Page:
Tuesday, 8 July 2014

Le Tour de Yorkshire - er I mean France

Sunday 6th July 2014

Today we were up especially early, for us, and we were on the road at 7:30 am; firstly on the A518 to Uttoexeter; then the A50 to Derby; followed by the A38 to the M1 and finally off at Junction 33 and in towards Sheffield.

Just under 2 hours, which we were pleased with.

We moored at the Park'N'Ride and took the tram into the centre of Sheffield to have a bit of a look around and get our bearings and information. We did manage to find the cheapest of the tram fares ₤6.50 for a family ticket including the parking - cheaper than the ₤7.00 for 2 adults.

We must have been early getting there because the locals were still not out and about yet.

There were however plenty of people around handing out maps and able to supply plenty of information - after all they were expecting about 250,000 people to be passing through.

Why were we there?  For Stage 2 of le Tour de France.

We had been wanting to see the famous race for quite some time and with it starting in Yorkshire this year, there probably wouldn't be a better or easier time to get to it.

We  had hoped to be cruising into Sheffield this year but Holme Lock at Nottingham put paid to that, but the car for the weekend has been a good substitute.

On the tram ride into the city, Diane was quick to point out narrowboats moored up close in, so that would be something to check out as well.

Time for a coffee; a look through the market stalls; a bit of a sit down at the city fanzone, before we strolled down to Victoria Quay to check out all of the essentials.







How many moorings; facilities; waterpoints; toilets; showers and elsan - yep, all down; we will be fine for next year.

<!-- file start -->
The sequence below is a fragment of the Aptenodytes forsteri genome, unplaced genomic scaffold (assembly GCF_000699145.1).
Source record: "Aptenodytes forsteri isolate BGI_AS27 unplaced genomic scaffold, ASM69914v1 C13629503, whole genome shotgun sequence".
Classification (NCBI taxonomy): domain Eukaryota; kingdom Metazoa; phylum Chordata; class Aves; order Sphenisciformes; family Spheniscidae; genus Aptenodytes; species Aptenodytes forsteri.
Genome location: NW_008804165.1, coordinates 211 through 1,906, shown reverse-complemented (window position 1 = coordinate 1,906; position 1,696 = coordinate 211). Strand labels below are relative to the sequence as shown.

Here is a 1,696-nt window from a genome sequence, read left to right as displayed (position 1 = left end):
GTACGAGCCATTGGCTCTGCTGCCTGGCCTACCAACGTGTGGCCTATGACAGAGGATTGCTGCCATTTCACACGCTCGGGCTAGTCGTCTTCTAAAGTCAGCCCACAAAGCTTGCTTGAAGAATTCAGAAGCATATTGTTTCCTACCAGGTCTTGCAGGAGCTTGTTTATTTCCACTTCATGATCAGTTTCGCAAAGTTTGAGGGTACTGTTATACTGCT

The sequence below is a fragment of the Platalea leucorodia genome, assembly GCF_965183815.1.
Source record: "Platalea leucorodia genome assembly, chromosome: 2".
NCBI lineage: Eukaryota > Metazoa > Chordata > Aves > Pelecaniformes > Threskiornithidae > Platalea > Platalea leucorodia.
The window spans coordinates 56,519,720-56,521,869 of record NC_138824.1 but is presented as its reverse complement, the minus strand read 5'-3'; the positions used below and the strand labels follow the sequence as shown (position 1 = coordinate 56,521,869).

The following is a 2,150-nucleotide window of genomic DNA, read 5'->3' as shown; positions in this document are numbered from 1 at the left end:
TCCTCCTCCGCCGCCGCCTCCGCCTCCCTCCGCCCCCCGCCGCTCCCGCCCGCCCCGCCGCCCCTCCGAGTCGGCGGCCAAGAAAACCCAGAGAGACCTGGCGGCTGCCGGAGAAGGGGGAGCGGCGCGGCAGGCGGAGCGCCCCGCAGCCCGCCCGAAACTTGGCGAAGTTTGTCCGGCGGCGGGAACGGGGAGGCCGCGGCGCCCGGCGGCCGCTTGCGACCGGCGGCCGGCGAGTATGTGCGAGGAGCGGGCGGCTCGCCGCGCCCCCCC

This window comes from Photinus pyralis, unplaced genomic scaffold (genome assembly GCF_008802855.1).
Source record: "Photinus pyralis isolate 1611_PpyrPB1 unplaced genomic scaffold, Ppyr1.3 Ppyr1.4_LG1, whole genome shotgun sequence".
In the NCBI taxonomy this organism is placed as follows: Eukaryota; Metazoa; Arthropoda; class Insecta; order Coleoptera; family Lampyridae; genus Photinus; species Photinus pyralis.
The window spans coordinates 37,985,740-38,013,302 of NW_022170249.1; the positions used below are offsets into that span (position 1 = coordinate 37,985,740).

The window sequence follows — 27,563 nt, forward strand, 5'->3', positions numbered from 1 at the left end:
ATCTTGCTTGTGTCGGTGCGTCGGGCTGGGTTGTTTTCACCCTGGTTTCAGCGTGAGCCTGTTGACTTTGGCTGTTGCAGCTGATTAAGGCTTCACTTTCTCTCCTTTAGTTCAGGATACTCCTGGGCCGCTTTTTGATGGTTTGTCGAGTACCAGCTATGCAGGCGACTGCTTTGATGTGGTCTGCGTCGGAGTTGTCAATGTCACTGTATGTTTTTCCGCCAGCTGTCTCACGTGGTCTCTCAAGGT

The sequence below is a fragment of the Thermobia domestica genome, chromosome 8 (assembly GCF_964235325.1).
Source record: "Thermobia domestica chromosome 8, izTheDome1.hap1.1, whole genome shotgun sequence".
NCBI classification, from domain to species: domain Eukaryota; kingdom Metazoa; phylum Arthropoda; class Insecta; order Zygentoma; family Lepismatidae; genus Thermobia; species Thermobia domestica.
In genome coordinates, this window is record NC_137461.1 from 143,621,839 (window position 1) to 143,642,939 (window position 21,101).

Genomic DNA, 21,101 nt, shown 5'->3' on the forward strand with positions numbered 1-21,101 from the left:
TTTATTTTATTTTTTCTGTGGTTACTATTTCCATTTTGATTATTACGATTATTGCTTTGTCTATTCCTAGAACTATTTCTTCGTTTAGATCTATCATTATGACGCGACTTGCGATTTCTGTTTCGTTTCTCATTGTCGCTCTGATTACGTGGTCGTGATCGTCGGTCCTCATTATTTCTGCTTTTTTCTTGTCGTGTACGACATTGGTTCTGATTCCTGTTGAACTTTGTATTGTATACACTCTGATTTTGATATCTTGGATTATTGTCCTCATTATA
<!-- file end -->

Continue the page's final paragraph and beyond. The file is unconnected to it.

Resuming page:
In doing all of this we didn't forget to have a good look at the architecture around the city centre - worth knowing what it is like before you visit for a bit longer.

Not being entirely sure about the crowd situation at various points we thought it wise to make our way out to the finishing area and see about a point on the course that might be easy to get to.


In the end we opted to stay just 200m down from the end; a place on the fence and not too many others around - we knew that would change - after all we had another 4 and 1/2 hours to go.
It started slow but there was a bit of a carnival atmosphere around as people chatted away and had fun at the expense of those going up and down the home straight.

Novelty sellers; police; officials all seemed to be out to enjoy the day as well.
The horn seller and customer

The two people (centre and right) are undercover cops, checking
that all vendors have licences




Along the way there were a great multitude of cars and other vehicles making their way along the track towards the finishing area.
The team cars; team buses; the caravan of sponsors vehicles; a group of young academy riders finishing their 30km race. All these things designed to provide something for the ever increasing numbers of people starting to invade and line the barricades.